The full email address is kmanning@mediabreakaway[dot]com. According to the “leadership” page at mediabreakaway[dot]com, the email address firstname.lastname@example.org almost certainly belongs to one Kacy Manning, who is listed as the “Manager of Special Projects” at Colorado based marketing firm Media Breakaway LLC.
Media Breakaway is headed by Scott Richter, a convicted felon who’s been successfully sued for spamming by some of the biggest media companies over the years.
In 2003, New York’s attorney general sued Richter and his former company OptInRealBig[dot]com after an investigation by Microsoft found his company was the source of hundreds of millions of spam emails daily touting dubious products and services. OptInRealBig later declared bankruptcy in the face of a $500 million judgment against the company. At the time, anti-spam group Spamhaus listed Richter as the world’s third most prolific spammer worldwide. For more on how Richter views his business, check out this hilarious interview that Richter gave to the The Daily Show in 2004.
In 2006, Richter paid $7 million to Microsoft in a settlement arising out of a lawsuit alleging illegal spamming.
In 2007, Richter and Media Breakaway were sued by social networking site MySpace; a year later, an arbitration firm awarded MySpace $6 million in damages and attorneys fees.
In 2013, the Internet Corporation for Assigned Names and Numbers (ICANN), the nonprofit firm which oversees the domain name registration industry, terminated the registrar agreement for Dynamic Dolphin, a domain name registrar of which Richter was the CEO.
According to the contracts that ICANN requires all registrars to sign, registrars may not have anyone as an officer of the company who has been convicted of a criminal offense involving financial activities. While Richter’s spam offenses all involve civil matters, KrebsOnSecurity discovered several years ago that Richter had actually pleaded guilty in 2003 to a felony grand larceny charge.
Richter, then 32, was busted for conspiring to deal in stolen goods, including a Bobcat, a generator, laptop computers, cigarettes and tools. He later pleaded guilty to one felony count of grand larceny, and was ordered to pay nearly $38,000 in restitution to cover costs linked to the case.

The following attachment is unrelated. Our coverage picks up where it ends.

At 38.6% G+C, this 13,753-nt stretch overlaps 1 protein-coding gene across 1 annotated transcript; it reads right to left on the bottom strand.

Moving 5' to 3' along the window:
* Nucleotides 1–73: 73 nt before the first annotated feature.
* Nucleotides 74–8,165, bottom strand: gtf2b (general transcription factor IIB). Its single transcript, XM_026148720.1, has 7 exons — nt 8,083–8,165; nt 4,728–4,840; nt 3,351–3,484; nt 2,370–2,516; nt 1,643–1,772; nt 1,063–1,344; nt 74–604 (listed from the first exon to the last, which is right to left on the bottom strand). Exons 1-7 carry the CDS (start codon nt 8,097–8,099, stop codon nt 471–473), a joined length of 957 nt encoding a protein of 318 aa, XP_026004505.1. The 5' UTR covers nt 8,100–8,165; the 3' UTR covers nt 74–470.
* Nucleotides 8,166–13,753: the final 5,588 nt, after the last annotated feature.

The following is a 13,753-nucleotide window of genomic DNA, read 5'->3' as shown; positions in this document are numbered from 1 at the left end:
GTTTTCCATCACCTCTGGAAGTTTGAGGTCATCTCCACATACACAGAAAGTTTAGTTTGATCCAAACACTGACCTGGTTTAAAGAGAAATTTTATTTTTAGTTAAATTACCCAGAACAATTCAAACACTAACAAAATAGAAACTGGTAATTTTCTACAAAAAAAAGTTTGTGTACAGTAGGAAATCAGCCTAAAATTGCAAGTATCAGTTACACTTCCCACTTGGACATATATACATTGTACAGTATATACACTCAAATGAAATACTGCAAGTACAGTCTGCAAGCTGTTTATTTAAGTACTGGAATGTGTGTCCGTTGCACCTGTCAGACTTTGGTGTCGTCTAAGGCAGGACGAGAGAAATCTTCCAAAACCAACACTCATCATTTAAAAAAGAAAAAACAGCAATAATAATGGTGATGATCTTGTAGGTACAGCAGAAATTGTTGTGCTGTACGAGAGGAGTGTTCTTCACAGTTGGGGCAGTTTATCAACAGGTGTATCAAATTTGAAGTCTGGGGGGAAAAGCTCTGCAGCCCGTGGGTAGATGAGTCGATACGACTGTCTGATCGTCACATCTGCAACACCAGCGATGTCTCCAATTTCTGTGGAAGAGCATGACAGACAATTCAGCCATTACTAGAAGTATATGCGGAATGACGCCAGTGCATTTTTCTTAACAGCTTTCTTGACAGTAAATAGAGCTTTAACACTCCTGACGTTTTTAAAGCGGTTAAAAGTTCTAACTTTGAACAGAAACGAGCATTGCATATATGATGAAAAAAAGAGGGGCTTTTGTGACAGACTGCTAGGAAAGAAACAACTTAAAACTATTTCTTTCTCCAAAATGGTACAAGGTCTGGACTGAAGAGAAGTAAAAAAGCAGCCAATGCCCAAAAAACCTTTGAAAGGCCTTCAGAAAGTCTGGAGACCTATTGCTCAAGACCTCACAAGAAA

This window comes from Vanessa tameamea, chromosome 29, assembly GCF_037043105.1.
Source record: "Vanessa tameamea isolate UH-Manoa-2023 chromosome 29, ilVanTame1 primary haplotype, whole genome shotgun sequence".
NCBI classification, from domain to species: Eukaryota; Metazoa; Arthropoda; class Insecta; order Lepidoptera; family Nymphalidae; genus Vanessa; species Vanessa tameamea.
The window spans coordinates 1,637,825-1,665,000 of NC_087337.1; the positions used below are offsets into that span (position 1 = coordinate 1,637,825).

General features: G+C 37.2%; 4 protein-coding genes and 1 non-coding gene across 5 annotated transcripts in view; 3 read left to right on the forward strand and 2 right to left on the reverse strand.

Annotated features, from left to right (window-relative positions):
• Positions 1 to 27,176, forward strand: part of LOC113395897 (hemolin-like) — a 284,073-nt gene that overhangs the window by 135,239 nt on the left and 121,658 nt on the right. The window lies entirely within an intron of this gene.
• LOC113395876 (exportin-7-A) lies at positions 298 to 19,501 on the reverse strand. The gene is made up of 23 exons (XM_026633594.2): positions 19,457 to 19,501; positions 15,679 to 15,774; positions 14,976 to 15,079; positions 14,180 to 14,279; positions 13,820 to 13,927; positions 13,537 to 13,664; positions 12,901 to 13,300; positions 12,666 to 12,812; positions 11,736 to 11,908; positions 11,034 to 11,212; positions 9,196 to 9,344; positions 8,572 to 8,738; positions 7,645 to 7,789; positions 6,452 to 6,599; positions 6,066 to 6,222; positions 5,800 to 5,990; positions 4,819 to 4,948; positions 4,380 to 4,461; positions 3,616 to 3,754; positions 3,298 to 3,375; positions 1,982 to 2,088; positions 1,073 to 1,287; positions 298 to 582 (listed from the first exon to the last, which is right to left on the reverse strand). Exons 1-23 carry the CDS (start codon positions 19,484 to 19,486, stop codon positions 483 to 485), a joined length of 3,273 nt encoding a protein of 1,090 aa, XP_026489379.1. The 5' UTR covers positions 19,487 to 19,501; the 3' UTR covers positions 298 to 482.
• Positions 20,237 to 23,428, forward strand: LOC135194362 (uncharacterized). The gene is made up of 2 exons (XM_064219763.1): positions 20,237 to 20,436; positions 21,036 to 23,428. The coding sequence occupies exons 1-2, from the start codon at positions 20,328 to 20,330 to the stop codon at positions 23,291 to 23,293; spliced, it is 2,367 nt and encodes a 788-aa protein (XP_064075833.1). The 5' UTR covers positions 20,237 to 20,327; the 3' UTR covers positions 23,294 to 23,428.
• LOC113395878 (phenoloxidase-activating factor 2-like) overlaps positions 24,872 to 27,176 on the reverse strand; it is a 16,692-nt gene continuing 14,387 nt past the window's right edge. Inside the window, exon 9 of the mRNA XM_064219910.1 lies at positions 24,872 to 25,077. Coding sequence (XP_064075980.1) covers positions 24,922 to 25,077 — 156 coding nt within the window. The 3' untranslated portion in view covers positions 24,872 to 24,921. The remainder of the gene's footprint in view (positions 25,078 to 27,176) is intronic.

Neither Richter nor Media Breakaway responded to requests for comment on this story.
Chambers said it appears Media Breakaway is selling advertising space to unscrupulous actors who are pushing potentially unwanted programs (PUPs) or adware over the network.
“You end up coming out of the funnel into an advertiser’s payload site, and Media Breakaway is the publisher that routes those ‘parked/typosquatting’ sites as a gateway,” Chambers said. “Research on the IP under VirusTotal Communicating Files shows files like this one (42/66 engines) reporting to the IP address that hosts all these sites, and it goes back to at least March 2015. That file SETUPINST.EXE has detection primarily as LiveSoftAction, GetNow, ElDorado, and Multitoolbar. I think it’s just pushing out [content] for sketchy advertisers.”
It’s remarkable that so many huge corporate brand names aren’t doing more to police their trademarks and to prevent would-be visitors from falling victim to such blatant typosquatting traps.
Under the Uniform Domain-Name Dispute-Resolution Policy (UDRP), trademark holders can lodge typosquatting complaints with the World Intellectual Property Organization (WIPO). The complainant can wrest control over a disputed domain name, but first needs to show that the registered domain name is identical or “confusingly similar” to their trademark, that the registrant has no legitimate interest in the domain name, and that the domain name is being used in bad faith.